Riverside Theatre’s “Ghost Light” debut delivered frights and delights on Halloween night

On Oct. 31, Riverside Theatre debuted “Ghost Light,” a Halloween-themed event filled with incredible costumes and frightening ghost stories written by local artists.

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Matthew Kennedy

The stage is surrounded by seats and an eerie backdrop for writers to perform on, on Monday, Oct. 31, 2022, at Riverside Theatre.

Stella Shipman, Arts Reporter


Riverside Theatre in Iowa City could not have been spookier on Halloween night as shadows danced across the walls in the eerie glare of a single light poised at center stage. The otherwise pitch-black space was filled with nervous and curious onlookers who leaned in to hear spine-tingling ghost stories.

Riverside’s “Ghost Light” made its debut on Monday night. People trickled into the third-level theatre of Riverside’s red brick building on the Pedestrian Mall before the show started. Some had dressed casually, while others had dressed in elaborate costumes.

“Ghost Light” was prepared as a tie-in to Riverside’s “The Weir,” a play revolving around ghost stories. It was organized as a way of leaning into the spooky holiday and raising awareness for local artists, continuing Riverside’s tradition of debuting new works.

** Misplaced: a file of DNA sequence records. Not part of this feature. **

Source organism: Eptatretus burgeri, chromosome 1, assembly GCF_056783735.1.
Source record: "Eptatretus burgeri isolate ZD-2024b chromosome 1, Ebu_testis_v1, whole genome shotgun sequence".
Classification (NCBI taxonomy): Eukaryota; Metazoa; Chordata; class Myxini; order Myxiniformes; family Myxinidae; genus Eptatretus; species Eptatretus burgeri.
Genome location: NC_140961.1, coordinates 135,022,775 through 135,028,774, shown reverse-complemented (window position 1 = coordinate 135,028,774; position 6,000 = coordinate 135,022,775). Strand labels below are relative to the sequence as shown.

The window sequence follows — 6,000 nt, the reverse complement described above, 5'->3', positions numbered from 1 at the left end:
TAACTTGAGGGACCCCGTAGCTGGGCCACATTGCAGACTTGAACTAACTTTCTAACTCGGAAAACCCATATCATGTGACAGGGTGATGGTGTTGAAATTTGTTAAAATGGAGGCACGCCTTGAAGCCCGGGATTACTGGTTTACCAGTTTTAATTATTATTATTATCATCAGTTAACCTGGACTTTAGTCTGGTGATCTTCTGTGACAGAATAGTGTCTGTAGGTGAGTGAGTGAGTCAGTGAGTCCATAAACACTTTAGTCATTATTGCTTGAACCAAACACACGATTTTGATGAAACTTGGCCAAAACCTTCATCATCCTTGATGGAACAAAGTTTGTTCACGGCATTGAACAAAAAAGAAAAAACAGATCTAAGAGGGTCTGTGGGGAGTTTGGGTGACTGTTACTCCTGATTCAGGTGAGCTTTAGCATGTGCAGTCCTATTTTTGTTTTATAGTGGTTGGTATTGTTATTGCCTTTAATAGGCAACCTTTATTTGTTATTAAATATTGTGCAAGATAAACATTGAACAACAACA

“With this being a city of literature with the writers’ program and everything, there’s a really robust community of writers,” Aaron Stonerook, Riverside development director and “Ghost Light” organizer, said.

“For some of them having an opportunity like this is a good way to scratch that itch of getting publicly recognized or to just practice writing a short piece that can be performed,” Stonerook said.

The Riverside staff greeted attendees at the elevator with its own group costume — ghosts of the staff members who worked at the Montgomery Ward Department store, which occupied Riverside’s current space in the late 1800s.